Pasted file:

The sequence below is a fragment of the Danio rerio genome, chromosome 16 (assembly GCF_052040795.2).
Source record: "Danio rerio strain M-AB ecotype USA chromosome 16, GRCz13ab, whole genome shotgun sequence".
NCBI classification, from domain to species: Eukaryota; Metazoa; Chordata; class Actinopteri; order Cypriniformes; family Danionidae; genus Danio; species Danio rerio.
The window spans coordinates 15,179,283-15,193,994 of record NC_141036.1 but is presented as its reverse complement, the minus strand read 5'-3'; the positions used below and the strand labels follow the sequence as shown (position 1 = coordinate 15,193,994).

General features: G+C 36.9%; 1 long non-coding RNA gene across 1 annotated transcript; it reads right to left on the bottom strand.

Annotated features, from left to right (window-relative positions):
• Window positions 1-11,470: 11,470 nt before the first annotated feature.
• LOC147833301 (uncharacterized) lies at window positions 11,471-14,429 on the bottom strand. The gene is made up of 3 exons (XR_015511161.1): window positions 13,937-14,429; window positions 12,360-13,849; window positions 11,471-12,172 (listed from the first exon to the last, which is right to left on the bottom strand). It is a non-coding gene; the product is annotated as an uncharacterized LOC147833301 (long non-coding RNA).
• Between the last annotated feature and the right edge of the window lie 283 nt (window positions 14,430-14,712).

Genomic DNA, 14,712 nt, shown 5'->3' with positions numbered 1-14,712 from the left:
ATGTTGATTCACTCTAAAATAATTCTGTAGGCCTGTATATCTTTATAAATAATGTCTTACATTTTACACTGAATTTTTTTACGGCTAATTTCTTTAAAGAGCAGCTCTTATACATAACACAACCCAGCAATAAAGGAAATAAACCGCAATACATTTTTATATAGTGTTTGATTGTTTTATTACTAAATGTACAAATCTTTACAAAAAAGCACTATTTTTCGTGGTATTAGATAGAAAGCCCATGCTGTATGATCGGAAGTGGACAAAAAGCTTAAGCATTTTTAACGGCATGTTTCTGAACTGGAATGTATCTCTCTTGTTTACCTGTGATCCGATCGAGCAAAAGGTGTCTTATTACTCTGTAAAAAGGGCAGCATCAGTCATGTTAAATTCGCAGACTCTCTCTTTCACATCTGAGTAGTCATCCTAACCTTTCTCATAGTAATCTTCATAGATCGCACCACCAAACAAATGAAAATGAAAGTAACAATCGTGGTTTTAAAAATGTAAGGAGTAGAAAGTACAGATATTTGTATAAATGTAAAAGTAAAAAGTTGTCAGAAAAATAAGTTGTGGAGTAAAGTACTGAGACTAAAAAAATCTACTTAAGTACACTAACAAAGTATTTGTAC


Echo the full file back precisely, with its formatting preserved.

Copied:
The sequence below is a fragment of the Danio rerio genome, chromosome 16 (assembly GCF_052040795.2).
Source record: "Danio rerio strain M-AB ecotype USA chromosome 16, GRCz13ab, whole genome shotgun sequence".
NCBI classification, from domain to species: Eukaryota; Metazoa; Chordata; class Actinopteri; order Cypriniformes; family Danionidae; genus Danio; species Danio rerio.
The window spans coordinates 15,179,283-15,193,994 of record NC_141036.1 but is presented as its reverse complement, the minus strand read 5'-3'; the positions used below and the strand labels follow the sequence as shown (position 1 = coordinate 15,193,994).

General features: G+C 36.9%; 1 long non-coding RNA gene across 1 annotated transcript; it reads right to left on the bottom strand.

Annotated features, from left to right (window-relative positions):
• Window positions 1-11,470: 11,470 nt before the first annotated feature.
• LOC147833301 (uncharacterized) lies at window positions 11,471-14,429 on the bottom strand. The gene is made up of 3 exons (XR_015511161.1): window positions 13,937-14,429; window positions 12,360-13,849; window positions 11,471-12,172 (listed from the first exon to the last, which is right to left on the bottom strand). It is a non-coding gene; the product is annotated as an uncharacterized LOC147833301 (long non-coding RNA).
• Between the last annotated feature and the right edge of the window lie 283 nt (window positions 14,430-14,712).

Genomic DNA, 14,712 nt, shown 5'->3' with positions numbered 1-14,712 from the left:
ATGTTGATTCACTCTAAAATAATTCTGTAGGCCTGTATATCTTTATAAATAATGTCTTACATTTTACACTGAATTTTTTTACGGCTAATTTCTTTAAAGAGCAGCTCTTATACATAACACAACCCAGCAATAAAGGAAATAAACCGCAATACATTTTTATATAGTGTTTGATTGTTTTATTACTAAATGTACAAATCTTTACAAAAAAGCACTATTTTTCGTGGTATTAGATAGAAAGCCCATGCTGTATGATCGGAAGTGGACAAAAAGCTTAAGCATTTTTAACGGCATGTTTCTGAACTGGAATGTATCTCTCTTGTTTACCTGTGATCCGATCGAGCAAAAGGTGTCTTATTACTCTGTAAAAAGGGCAGCATCAGTCATGTTAAATTCGCAGACTCTCTCTTTCACATCTGAGTAGTCATCCTAACCTTTCTCATAGTAATCTTCATAGATCGCACCACCAAACAAATGAAAATGAAAGTAACAATCGTGGTTTTAAAAATGTAAGGAGTAGAAAGTACAGATATTTGTATAAATGTAAAAGTAAAAAGTTGTCAGAAAAATAAGTTGTGGAGTAAAGTACTGAGACTAAAAAAATCTACTTAAGTACACTAACAAAGTATTTGTAC